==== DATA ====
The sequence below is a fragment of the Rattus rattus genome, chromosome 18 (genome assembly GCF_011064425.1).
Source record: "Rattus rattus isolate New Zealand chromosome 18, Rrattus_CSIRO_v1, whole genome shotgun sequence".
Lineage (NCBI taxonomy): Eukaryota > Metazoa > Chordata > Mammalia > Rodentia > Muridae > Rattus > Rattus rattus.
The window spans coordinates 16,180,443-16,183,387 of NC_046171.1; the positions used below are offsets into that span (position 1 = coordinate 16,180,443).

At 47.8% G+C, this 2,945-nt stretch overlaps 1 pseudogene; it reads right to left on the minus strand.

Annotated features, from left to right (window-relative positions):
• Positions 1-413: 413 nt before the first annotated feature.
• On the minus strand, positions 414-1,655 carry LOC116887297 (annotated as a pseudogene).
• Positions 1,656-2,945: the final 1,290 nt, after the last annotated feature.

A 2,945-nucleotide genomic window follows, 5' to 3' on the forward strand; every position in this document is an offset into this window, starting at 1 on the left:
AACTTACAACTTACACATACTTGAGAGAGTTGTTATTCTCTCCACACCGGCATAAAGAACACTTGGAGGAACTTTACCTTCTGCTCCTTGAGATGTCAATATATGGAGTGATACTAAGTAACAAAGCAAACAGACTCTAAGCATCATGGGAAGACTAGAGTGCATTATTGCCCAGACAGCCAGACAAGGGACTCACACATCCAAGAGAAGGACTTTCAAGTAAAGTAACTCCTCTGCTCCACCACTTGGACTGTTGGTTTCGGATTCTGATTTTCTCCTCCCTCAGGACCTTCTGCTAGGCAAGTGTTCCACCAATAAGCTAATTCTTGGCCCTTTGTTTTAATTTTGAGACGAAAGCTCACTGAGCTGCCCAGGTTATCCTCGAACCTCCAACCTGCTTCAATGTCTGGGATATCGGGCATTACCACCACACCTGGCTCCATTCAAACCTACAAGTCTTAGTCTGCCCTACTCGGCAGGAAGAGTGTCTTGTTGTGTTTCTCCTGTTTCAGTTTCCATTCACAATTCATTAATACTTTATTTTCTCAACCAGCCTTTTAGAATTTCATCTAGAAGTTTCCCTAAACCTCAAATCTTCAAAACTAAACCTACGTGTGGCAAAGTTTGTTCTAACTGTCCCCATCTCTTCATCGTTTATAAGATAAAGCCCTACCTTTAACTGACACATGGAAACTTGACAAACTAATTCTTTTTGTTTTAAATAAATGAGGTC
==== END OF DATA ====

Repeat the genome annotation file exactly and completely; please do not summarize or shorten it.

The sequence below is a fragment of the Rattus rattus genome, chromosome 18 (genome assembly GCF_011064425.1).
Source record: "Rattus rattus isolate New Zealand chromosome 18, Rrattus_CSIRO_v1, whole genome shotgun sequence".
Lineage (NCBI taxonomy): Eukaryota > Metazoa > Chordata > Mammalia > Rodentia > Muridae > Rattus > Rattus rattus.
The window spans coordinates 16,180,443-16,183,387 of NC_046171.1; the positions used below are offsets into that span (position 1 = coordinate 16,180,443).

At 47.8% G+C, this 2,945-nt stretch overlaps 1 pseudogene; it reads right to left on the minus strand.

Annotated features, from left to right (window-relative positions):
• Positions 1-413: 413 nt before the first annotated feature.
• On the minus strand, positions 414-1,655 carry LOC116887297 (annotated as a pseudogene).
• Positions 1,656-2,945: the final 1,290 nt, after the last annotated feature.

A 2,945-nucleotide genomic window follows, 5' to 3' on the forward strand; every position in this document is an offset into this window, starting at 1 on the left:
AACTTACAACTTACACATACTTGAGAGAGTTGTTATTCTCTCCACACCGGCATAAAGAACACTTGGAGGAACTTTACCTTCTGCTCCTTGAGATGTCAATATATGGAGTGATACTAAGTAACAAAGCAAACAGACTCTAAGCATCATGGGAAGACTAGAGTGCATTATTGCCCAGACAGCCAGACAAGGGACTCACACATCCAAGAGAAGGACTTTCAAGTAAAGTAACTCCTCTGCTCCACCACTTGGACTGTTGGTTTCGGATTCTGATTTTCTCCTCCCTCAGGACCTTCTGCTAGGCAAGTGTTCCACCAATAAGCTAATTCTTGGCCCTTTGTTTTAATTTTGAGACGAAAGCTCACTGAGCTGCCCAGGTTATCCTCGAACCTCCAACCTGCTTCAATGTCTGGGATATCGGGCATTACCACCACACCTGGCTCCATTCAAACCTACAAGTCTTAGTCTGCCCTACTCGGCAGGAAGAGTGTCTTGTTGTGTTTCTCCTGTTTCAGTTTCCATTCACAATTCATTAATACTTTATTTTCTCAACCAGCCTTTTAGAATTTCATCTAGAAGTTTCCCTAAACCTCAAATCTTCAAAACTAAACCTACGTGTGGCAAAGTTTGTTCTAACTGTCCCCATCTCTTCATCGTTTATAAGATAAAGCCCTACCTTTAACTGACACATGGAAACTTGACAAACTAATTCTTTTTGTTTTAAATAAATGAGGTC